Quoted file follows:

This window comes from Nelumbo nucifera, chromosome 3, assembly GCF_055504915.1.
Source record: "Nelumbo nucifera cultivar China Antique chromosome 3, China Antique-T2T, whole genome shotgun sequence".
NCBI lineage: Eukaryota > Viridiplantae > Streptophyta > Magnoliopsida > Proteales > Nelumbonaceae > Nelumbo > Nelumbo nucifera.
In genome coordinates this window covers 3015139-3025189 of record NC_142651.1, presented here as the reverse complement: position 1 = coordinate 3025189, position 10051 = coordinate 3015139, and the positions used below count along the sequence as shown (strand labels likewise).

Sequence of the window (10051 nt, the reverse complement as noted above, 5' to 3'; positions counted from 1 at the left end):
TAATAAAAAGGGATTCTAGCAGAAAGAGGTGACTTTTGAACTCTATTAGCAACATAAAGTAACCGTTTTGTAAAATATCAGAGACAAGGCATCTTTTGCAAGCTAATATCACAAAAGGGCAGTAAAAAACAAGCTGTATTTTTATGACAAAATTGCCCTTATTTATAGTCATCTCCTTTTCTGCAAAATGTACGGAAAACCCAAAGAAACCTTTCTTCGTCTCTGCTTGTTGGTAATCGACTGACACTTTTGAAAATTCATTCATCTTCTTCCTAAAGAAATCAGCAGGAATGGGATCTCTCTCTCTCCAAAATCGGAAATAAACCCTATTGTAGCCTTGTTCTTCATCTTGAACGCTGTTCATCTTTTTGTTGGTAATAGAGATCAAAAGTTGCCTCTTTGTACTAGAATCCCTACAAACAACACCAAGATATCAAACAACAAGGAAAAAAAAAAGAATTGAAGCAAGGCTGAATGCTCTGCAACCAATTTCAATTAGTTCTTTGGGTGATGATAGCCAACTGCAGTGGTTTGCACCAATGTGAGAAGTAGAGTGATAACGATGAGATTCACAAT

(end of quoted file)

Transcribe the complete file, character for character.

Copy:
This window comes from Nelumbo nucifera, chromosome 3, assembly GCF_055504915.1.
Source record: "Nelumbo nucifera cultivar China Antique chromosome 3, China Antique-T2T, whole genome shotgun sequence".
NCBI lineage: Eukaryota > Viridiplantae > Streptophyta > Magnoliopsida > Proteales > Nelumbonaceae > Nelumbo > Nelumbo nucifera.
In genome coordinates this window covers 3015139-3025189 of record NC_142651.1, presented here as the reverse complement: position 1 = coordinate 3025189, position 10051 = coordinate 3015139, and the positions used below count along the sequence as shown (strand labels likewise).

Sequence of the window (10051 nt, the reverse complement as noted above, 5' to 3'; positions counted from 1 at the left end):
TAATAAAAAGGGATTCTAGCAGAAAGAGGTGACTTTTGAACTCTATTAGCAACATAAAGTAACCGTTTTGTAAAATATCAGAGACAAGGCATCTTTTGCAAGCTAATATCACAAAAGGGCAGTAAAAAACAAGCTGTATTTTTATGACAAAATTGCCCTTATTTATAGTCATCTCCTTTTCTGCAAAATGTACGGAAAACCCAAAGAAACCTTTCTTCGTCTCTGCTTGTTGGTAATCGACTGACACTTTTGAAAATTCATTCATCTTCTTCCTAAAGAAATCAGCAGGAATGGGATCTCTCTCTCTCCAAAATCGGAAATAAACCCTATTGTAGCCTTGTTCTTCATCTTGAACGCTGTTCATCTTTTTGTTGGTAATAGAGATCAAAAGTTGCCTCTTTGTACTAGAATCCCTACAAACAACACCAAGATATCAAACAACAAGGAAAAAAAAAAGAATTGAAGCAAGGCTGAATGCTCTGCAACCAATTTCAATTAGTTCTTTGGGTGATGATAGCCAACTGCAGTGGTTTGCACCAATGTGAGAAGTAGAGTGATAACGATGAGATTCACAAT